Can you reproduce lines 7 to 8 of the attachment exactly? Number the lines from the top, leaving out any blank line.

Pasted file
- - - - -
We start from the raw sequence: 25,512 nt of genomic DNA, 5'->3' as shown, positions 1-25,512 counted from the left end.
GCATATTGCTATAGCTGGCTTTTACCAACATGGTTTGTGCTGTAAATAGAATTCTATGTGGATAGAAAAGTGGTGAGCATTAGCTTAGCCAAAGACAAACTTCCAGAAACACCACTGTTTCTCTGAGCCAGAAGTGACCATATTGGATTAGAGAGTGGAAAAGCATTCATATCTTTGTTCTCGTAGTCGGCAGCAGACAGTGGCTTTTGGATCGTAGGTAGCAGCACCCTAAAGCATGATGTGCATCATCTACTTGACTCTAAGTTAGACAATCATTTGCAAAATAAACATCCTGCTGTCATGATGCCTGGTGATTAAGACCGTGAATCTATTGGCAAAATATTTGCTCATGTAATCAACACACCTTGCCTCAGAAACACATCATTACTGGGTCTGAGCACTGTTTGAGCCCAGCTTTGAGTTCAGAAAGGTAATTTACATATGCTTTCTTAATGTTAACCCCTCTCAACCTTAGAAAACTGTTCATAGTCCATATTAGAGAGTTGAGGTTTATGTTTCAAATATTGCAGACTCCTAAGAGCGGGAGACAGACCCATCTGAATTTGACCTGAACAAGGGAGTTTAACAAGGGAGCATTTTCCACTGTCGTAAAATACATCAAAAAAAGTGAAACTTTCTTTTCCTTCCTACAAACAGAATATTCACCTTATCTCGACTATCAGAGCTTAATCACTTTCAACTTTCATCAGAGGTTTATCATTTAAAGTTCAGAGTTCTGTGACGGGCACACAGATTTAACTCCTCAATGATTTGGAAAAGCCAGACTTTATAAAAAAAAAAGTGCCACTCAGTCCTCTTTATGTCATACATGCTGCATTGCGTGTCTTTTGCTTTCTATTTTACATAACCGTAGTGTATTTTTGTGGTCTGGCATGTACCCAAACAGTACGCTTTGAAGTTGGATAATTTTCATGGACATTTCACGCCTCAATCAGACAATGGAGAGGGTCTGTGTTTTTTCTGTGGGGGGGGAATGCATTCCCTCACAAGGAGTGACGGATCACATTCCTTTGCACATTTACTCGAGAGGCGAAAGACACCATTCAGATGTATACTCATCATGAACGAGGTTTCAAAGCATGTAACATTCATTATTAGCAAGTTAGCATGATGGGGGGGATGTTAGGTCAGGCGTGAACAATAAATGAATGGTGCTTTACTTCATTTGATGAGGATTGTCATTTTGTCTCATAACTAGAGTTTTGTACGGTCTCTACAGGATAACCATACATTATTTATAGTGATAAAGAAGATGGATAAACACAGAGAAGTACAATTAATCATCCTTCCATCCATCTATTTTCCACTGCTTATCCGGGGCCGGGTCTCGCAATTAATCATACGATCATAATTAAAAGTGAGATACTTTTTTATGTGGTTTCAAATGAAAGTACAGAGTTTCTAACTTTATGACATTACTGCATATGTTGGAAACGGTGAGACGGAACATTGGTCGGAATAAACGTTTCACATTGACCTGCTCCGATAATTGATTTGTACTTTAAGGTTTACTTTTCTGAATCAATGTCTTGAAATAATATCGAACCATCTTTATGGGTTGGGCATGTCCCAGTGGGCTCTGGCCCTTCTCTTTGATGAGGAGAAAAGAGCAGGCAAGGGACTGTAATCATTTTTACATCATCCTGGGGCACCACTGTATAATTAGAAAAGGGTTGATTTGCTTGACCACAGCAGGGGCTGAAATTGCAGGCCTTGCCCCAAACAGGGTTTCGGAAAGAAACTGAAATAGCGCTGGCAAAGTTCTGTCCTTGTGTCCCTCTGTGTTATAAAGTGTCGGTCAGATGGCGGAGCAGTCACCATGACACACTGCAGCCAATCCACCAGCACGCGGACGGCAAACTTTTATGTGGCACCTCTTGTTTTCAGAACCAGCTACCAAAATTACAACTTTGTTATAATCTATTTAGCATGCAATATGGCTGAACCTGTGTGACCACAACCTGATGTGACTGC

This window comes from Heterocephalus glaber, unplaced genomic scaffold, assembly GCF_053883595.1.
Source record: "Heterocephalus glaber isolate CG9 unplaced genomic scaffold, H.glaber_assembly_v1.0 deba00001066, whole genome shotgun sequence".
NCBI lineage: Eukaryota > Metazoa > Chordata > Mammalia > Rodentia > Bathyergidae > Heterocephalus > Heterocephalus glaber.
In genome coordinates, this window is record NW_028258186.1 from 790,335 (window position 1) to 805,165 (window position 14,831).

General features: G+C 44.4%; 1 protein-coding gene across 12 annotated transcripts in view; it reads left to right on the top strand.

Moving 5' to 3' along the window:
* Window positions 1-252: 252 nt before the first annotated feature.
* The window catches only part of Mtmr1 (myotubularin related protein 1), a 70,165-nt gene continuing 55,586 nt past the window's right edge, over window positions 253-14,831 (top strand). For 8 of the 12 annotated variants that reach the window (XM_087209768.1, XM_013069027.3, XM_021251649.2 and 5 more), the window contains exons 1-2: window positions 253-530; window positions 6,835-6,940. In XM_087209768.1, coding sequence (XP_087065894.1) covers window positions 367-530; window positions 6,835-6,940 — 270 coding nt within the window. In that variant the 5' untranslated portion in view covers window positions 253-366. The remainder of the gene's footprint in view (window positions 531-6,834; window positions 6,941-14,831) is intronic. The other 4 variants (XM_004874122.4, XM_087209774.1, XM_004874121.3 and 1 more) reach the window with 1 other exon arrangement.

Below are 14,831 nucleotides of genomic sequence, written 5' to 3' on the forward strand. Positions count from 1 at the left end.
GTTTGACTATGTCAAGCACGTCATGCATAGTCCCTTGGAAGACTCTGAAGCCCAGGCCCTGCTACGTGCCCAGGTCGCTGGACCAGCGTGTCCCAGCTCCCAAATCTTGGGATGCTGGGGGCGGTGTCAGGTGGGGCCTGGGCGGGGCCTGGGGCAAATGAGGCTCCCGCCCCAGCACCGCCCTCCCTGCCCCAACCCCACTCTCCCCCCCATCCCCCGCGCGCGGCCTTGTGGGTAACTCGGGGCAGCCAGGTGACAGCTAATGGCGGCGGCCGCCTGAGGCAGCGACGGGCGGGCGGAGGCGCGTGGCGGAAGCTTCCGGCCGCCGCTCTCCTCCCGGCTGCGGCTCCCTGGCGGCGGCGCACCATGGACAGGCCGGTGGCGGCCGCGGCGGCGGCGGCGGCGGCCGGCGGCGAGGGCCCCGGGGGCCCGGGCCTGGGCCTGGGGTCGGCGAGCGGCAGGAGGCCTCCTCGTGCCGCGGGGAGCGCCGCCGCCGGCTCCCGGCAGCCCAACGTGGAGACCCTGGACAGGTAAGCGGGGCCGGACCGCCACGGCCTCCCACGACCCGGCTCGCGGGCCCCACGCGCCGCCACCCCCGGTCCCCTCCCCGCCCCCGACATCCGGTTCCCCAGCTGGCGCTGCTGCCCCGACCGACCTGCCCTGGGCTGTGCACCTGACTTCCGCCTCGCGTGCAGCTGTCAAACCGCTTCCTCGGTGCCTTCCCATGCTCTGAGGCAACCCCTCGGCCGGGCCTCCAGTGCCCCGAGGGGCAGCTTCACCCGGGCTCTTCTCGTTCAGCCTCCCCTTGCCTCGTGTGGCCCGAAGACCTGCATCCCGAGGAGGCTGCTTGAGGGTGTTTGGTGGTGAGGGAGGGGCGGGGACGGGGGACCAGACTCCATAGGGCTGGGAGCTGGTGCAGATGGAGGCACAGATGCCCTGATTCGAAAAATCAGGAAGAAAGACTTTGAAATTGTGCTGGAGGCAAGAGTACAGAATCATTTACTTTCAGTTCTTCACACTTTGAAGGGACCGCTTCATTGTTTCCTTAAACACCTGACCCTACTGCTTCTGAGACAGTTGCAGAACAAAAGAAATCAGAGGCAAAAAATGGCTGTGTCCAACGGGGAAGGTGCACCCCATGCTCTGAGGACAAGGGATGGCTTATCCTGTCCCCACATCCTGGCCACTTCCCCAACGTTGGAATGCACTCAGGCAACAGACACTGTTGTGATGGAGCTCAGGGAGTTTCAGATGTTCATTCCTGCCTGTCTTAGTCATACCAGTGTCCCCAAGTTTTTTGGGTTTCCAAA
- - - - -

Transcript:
General features: G+C 44.4%; 1 protein-coding gene across 12 annotated transcripts in view; it reads left to right on the top strand.

Moving 5' to 3' along the window: